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How to install an 855 Cummins in a Series II Versatile

Herb Hallman of Fosston, Saskatchewan, wrote to tell us how he re-powered his 700 Versatile with an updated 855 Cummins. Here’s what he had to say


The writing was on the wall in 2006. We knew we probably wouldn’t be seeding in the spring if we didn’t get a four-wheel drive tractor. At the salvage yard we ran back then we had a nice, clean, low-hour Versatile 700, Series II that needed a new engine. We decided to install a new engine in it and put it to work instead of buying a new tractor.

But the original 555 cubic-inch Cummins V-8 diesel used in these tractors was notorious for having a short life. So, we opted to drop in a six-cylinder, 855 cubic-inch Cummins instead. It was the obvious replacement choice. Versatile used them in their larger tractors and the engine has a stellar reputation.

We discovered we could buy a used highway truck powered by an 855 for about the same price as an engine alone, so we picked up a suitable Ford LT9000 at an auction. Its 855 had a factory setting of 350 horsepower, but this one was uprated to 400. We removed the engine and sold the other truck parts and chasis to help reduce our investment.

Two important features we needed from the 855 were a front-sump oil pan — which is essential for an ag tractor — and a bell housing that would bolt to the Versatile clutch cover. With the LT9000’s engine, we lucked out on both.

Rigging the clutch was probably our biggest challenge. The truck’s clutch was larger than the original in the tractor. Our first choice was to use the truck clutch but the splines on the discs were for a larger-diameter output shaft. We couldn’t use the original tractor clutch because the bolt pattern on the 555 flywheel it was meant to mate to was different. We found a flywheel from a wrecked Versatile with a six-cylinder engine, but it was a smaller diameter, and the starter wouldn’t engage it. Using it would have required changing the bell housing as well, which wasn’t an option.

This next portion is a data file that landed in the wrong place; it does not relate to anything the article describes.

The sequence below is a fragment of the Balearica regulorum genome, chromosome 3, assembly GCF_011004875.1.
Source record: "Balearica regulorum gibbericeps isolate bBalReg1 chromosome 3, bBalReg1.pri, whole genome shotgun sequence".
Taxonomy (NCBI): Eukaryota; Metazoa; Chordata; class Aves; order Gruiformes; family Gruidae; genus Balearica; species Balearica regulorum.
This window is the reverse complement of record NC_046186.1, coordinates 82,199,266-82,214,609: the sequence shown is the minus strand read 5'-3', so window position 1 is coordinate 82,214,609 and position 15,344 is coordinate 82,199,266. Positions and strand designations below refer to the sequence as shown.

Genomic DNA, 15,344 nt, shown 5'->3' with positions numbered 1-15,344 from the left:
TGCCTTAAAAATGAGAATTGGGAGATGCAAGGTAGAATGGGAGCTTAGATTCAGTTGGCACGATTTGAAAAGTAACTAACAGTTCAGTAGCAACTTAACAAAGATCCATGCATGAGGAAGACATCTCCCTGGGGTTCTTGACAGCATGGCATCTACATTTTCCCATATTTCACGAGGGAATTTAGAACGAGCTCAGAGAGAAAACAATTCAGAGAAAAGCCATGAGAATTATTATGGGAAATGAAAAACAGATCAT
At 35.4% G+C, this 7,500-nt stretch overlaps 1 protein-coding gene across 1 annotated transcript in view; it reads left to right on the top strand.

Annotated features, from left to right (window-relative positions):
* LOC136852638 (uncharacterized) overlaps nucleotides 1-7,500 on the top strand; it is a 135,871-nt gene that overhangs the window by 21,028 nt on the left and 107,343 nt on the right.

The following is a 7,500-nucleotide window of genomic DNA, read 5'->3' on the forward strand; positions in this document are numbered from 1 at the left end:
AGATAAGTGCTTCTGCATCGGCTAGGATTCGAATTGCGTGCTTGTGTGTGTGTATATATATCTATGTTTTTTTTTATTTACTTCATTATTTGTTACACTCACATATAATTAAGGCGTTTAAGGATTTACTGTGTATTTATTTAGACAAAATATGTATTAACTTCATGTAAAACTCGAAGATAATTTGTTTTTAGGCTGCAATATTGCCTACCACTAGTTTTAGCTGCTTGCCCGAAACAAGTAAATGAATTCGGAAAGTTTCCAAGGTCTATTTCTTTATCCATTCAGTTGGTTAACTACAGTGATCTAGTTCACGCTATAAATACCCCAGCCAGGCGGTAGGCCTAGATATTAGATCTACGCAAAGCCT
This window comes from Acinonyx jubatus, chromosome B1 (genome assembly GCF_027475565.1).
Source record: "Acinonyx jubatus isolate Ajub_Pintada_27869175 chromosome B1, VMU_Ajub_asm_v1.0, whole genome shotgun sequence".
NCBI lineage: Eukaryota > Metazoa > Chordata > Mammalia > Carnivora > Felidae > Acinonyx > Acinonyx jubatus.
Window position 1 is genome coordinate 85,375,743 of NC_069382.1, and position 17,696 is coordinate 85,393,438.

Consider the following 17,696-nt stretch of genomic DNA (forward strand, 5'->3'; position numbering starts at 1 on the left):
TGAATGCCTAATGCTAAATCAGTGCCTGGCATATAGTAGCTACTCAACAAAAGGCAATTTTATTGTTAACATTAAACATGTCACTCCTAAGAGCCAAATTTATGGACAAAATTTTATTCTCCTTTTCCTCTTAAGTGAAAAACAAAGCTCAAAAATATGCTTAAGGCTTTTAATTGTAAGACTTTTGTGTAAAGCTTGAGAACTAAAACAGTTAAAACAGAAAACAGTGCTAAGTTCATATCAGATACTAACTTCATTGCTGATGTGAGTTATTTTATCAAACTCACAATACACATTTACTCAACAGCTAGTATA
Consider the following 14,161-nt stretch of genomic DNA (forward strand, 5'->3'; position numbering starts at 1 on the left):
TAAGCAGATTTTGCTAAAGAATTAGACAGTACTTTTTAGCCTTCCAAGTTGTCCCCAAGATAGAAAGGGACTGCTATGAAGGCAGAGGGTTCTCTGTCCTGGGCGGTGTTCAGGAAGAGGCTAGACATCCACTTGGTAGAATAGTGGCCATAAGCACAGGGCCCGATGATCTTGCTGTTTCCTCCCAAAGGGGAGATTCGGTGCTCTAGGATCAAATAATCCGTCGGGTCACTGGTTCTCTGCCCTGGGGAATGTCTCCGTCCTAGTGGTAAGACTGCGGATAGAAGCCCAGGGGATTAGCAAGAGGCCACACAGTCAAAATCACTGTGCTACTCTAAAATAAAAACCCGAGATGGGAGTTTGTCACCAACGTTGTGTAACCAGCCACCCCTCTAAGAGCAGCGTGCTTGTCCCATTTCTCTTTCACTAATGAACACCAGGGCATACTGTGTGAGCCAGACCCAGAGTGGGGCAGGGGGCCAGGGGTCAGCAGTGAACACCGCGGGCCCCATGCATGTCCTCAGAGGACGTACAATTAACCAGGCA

I discovered the 4586 IH tractor used the same clutch as a Versatile and it mated to a flat flywheel, which is what the engine was equipped with. We had a machine shop drill new bolt holes in the flywheel and that solved the problem.

At the front of the engine we had to find a used fan hub. We also had to switch the serpentine accessory belt system back to a V-belt arrangement. On the 855 ag engine, the hydraulic pump drives off the front. The truck engine didn’t have the necessary opening for the pump, nor the internal gears, so we had to change the timing cover.

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Changing the front timing cover also forced us to buy a different front motor mount, because the change meant the existing one couldn’t be used.

When we looked at the fuel system, we found we had to install a governor, because the truck engine didn’t have one. We couldn’t re-use the pump from the 555, because it rotated the wrong way. After finding a pump at a wrecker, we had it and the injectors serviced at Cummins and rated them for 280 horsepower.

During the installation, dealing with the longer six-cylinder engine meant we had to reposition the radiator forward to make enough room for it, but that wasn’t a problem. And there was at least two feet of room behind the old V-8 and the cab, so space wasn’t a problem. No frame modifications were required. After lowering the new engine in and getting it square and level, we simply welded the new motor mounts to the 700’s frame.

For the finishing touches, we salvaged an exhaust system off an 8870 John Deere and used an air breather system we pulled off a New Holland TR96 combine. Of course, we had to fit new control cables and install a compatible tachometer inside the cab.

To run an airseeder fan, we installed a separate hydraulic system. We used the existing reservoir on the tractor and it has worked well, even without an extra oil cooler.

The downside to replacing the original V-8 engine with a six cylinder is you lose road gear speed. Six cylinders pull best around 1,800 to 1,900 r.p.m., whereas the V-8s worked best at about 2,800. That means you lose about 30 per cent of your top-end speed.

I don’t think I’d put this much time and money into a project again. However, it’s hard to put a price on the satisfaction of running a machine you built yourself, especially when it works as flawlessly as this one has.

Editor’s note: Do you have a classic farm machine or truck that you’ve modified or just kept running over the years? If so, tell us about it. Send an email to [email protected], and we’ll try to feature it in a future issue of Grainews. Be sure to include some good-quality photos.

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